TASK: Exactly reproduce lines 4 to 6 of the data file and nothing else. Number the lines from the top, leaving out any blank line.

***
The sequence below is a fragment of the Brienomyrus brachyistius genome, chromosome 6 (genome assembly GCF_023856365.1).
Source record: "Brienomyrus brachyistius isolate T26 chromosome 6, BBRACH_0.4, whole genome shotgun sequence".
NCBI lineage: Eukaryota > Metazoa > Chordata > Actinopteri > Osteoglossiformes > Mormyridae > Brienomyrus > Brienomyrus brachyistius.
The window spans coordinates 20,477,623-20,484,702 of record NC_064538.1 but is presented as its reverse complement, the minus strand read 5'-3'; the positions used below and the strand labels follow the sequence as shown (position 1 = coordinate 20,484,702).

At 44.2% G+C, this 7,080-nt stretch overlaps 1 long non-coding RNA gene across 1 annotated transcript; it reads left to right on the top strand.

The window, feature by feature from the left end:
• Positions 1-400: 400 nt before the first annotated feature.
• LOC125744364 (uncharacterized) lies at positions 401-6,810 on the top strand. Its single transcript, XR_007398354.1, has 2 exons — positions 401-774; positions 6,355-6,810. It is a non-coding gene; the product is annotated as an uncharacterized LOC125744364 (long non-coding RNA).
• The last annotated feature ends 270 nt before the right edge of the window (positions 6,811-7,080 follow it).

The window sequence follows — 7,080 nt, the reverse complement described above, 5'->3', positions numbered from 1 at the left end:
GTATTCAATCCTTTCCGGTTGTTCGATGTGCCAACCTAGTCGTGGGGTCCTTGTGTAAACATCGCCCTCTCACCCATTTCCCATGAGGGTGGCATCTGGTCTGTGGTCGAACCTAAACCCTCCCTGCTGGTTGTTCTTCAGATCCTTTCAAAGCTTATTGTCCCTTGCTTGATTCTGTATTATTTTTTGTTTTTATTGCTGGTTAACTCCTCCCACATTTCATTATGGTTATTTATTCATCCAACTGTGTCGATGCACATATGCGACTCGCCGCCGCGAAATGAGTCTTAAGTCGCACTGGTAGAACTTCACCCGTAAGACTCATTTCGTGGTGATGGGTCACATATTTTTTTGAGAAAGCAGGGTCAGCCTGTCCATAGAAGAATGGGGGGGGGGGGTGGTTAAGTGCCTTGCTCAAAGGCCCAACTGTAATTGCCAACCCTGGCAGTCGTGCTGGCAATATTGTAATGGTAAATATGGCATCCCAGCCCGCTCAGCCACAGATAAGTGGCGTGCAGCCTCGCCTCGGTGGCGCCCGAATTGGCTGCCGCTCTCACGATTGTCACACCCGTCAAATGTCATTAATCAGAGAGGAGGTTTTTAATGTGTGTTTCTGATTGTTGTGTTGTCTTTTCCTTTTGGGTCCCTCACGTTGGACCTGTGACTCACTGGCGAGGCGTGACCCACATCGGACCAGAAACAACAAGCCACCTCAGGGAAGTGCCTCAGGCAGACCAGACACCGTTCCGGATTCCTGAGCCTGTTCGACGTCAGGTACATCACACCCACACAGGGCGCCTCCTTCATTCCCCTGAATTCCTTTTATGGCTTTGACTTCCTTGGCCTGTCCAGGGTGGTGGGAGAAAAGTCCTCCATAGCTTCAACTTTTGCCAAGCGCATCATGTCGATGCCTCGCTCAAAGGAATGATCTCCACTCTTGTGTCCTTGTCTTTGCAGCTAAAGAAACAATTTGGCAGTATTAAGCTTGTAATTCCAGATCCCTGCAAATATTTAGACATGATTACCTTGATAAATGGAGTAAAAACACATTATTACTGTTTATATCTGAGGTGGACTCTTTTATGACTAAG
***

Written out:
The window spans coordinates 20,477,623-20,484,702 of record NC_064538.1 but is presented as its reverse complement, the minus strand read 5'-3'; the positions used below and the strand labels follow the sequence as shown (position 1 = coordinate 20,484,702).

At 44.2% G+C, this 7,080-nt stretch overlaps 1 long non-coding RNA gene across 1 annotated transcript; it reads left to right on the top strand.

The window, feature by feature from the left end: